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STORAGE Casual wine drinkers rack 'em up in style


Published: Fri, September 16, 2005 @ 12:00 a.m.


Bottles can be displayed in space-saving classic or funky racks.
KNIGHT RIDDER NEWSPAPERS
Wine cellars are for serious collectors. But for those who are content to grab a couple of bottles on sale at the grocery store, wine storage isn't about humidity and temperature. It's about style.
In a way, casual wine buyers have it easy. There's no worry about proper storage, and price becomes less important. After all, most people need only one wine rack.
Consider space, says Jennifer Stanton, owner of Wines by Jennifer in Parkville, Mo. Most people need more space in their homes, which explains why hanging wine racks sell so quickly.
When wine is displayed on the wall, it becomes art, Stanton says. She plans to order models that hang from the ceiling like plant holders. Unlike plants, though, wine doesn't need sunlight.
Racks should be placed away from windows, the stove or heating vents.
Choosing a rack for style and aesthetics alone can be daunting, especially when you consider the Internet, where eBay has more than 800 listings for wine racks. Want a rack shaped like a horse? A fish? A bicycle? They're all available.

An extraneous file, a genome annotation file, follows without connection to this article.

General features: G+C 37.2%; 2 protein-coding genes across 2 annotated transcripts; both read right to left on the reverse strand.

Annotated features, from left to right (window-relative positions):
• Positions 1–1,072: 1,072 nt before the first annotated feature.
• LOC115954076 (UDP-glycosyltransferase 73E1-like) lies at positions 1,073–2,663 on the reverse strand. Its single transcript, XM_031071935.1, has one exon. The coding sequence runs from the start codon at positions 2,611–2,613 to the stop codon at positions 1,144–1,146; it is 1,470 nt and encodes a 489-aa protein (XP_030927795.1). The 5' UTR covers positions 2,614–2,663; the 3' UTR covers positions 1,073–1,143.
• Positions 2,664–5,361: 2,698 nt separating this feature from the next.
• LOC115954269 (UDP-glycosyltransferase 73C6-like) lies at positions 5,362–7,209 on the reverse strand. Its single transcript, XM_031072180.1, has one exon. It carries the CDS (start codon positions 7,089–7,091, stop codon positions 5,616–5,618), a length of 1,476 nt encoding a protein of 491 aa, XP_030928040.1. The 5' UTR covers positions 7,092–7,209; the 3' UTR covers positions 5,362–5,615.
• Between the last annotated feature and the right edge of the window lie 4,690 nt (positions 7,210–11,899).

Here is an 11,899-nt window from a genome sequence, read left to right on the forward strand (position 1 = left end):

Movie buffs should check out the rack shaped as a film reel, available at enhancedht.com. And you don't have to be a beekeeper to covet the hive rack at wishingfish.com. For golfers, distinctivegolf.com has a standing rack made from clubs. You get the idea.
Recycled parts
Wrought iron and wooden racks are common, and styles range from classic to funky. For something different, eco-artware.com sells a six-bottle rack made from recycled bicycle rims. Or try a bright-green acrylic rack from ewineracks.com.
Racks sometimes function as more than just wine storage. Those with table tops can double as a bar. And what about your kitchen shelf that holds cookbooks? Pryde's Old Westport in Kansas City carries wine racks that serve as bookends.
For a rustic look without spending too much money, Louise Meyers, the owner of Pryde's, says some customers buy the more utilitarian wine racks and decorate them with fake grape vines from a craft store.
Cost Plus World Market carries traditional wrought-iron racks shaped as a bunch of grapes or the Eiffel Tower. Wine racks can cost less than $10 or more than $300, such as the hand-made barrel ones at westsidewinecellars.com. Whatever the price range, they look best serving their purpose -- holding wine bottles. To keep racks full even when you haven't gone to the store to replenish after a party, use the empties.
Instead of cutting the metal wrapper to get to the cork, Stanton suggests sliding the wrapper off without damaging it. When you finish the bottle, rinse it out and replace the wrapper. Set the empty bottle back in the rack.
Already have too many wine racks? Fill them with wine bottles (full ones!), and give them as gifts, Meyers says.
The vine's the limit!


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